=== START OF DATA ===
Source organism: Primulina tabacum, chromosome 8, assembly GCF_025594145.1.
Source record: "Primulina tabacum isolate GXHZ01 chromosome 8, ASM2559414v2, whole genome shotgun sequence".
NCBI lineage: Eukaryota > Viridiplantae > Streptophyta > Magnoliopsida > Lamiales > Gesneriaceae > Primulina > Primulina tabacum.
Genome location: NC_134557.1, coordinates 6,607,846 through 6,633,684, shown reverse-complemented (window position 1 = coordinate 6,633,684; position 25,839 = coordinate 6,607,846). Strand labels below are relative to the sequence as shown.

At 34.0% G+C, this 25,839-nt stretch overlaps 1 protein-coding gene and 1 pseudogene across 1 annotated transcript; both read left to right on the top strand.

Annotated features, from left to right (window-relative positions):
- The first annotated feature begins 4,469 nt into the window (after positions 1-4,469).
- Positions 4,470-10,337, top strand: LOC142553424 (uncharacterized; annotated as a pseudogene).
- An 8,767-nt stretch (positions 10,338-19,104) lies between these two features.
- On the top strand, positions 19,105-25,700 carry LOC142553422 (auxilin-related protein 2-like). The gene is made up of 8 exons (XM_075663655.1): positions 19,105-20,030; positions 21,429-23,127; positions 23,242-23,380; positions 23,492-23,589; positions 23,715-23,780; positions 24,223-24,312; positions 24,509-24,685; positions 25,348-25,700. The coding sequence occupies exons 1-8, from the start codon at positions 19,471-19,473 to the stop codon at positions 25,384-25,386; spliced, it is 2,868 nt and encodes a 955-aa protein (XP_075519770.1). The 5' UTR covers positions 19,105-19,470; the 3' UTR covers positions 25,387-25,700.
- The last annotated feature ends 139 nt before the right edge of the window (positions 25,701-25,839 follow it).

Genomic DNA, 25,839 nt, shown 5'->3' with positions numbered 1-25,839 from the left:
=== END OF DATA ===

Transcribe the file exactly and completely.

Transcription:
Source organism: Primulina tabacum, chromosome 8, assembly GCF_025594145.1.
Source record: "Primulina tabacum isolate GXHZ01 chromosome 8, ASM2559414v2, whole genome shotgun sequence".
NCBI lineage: Eukaryota > Viridiplantae > Streptophyta > Magnoliopsida > Lamiales > Gesneriaceae > Primulina > Primulina tabacum.
Genome location: NC_134557.1, coordinates 6,607,846 through 6,633,684, shown reverse-complemented (window position 1 = coordinate 6,633,684; position 25,839 = coordinate 6,607,846). Strand labels below are relative to the sequence as shown.

At 34.0% G+C, this 25,839-nt stretch overlaps 1 protein-coding gene and 1 pseudogene across 1 annotated transcript; both read left to right on the top strand.

Annotated features, from left to right (window-relative positions):
- The first annotated feature begins 4,469 nt into the window (after positions 1-4,469).
- Positions 4,470-10,337, top strand: LOC142553424 (uncharacterized; annotated as a pseudogene).
- An 8,767-nt stretch (positions 10,338-19,104) lies between these two features.
- On the top strand, positions 19,105-25,700 carry LOC142553422 (auxilin-related protein 2-like). The gene is made up of 8 exons (XM_075663655.1): positions 19,105-20,030; positions 21,429-23,127; positions 23,242-23,380; positions 23,492-23,589; positions 23,715-23,780; positions 24,223-24,312; positions 24,509-24,685; positions 25,348-25,700. The coding sequence occupies exons 1-8, from the start codon at positions 19,471-19,473 to the stop codon at positions 25,384-25,386; spliced, it is 2,868 nt and encodes a 955-aa protein (XP_075519770.1). The 5' UTR covers positions 19,105-19,470; the 3' UTR covers positions 25,387-25,700.
- The last annotated feature ends 139 nt before the right edge of the window (positions 25,701-25,839 follow it).

Genomic DNA, 25,839 nt, shown 5'->3' with positions numbered 1-25,839 from the left: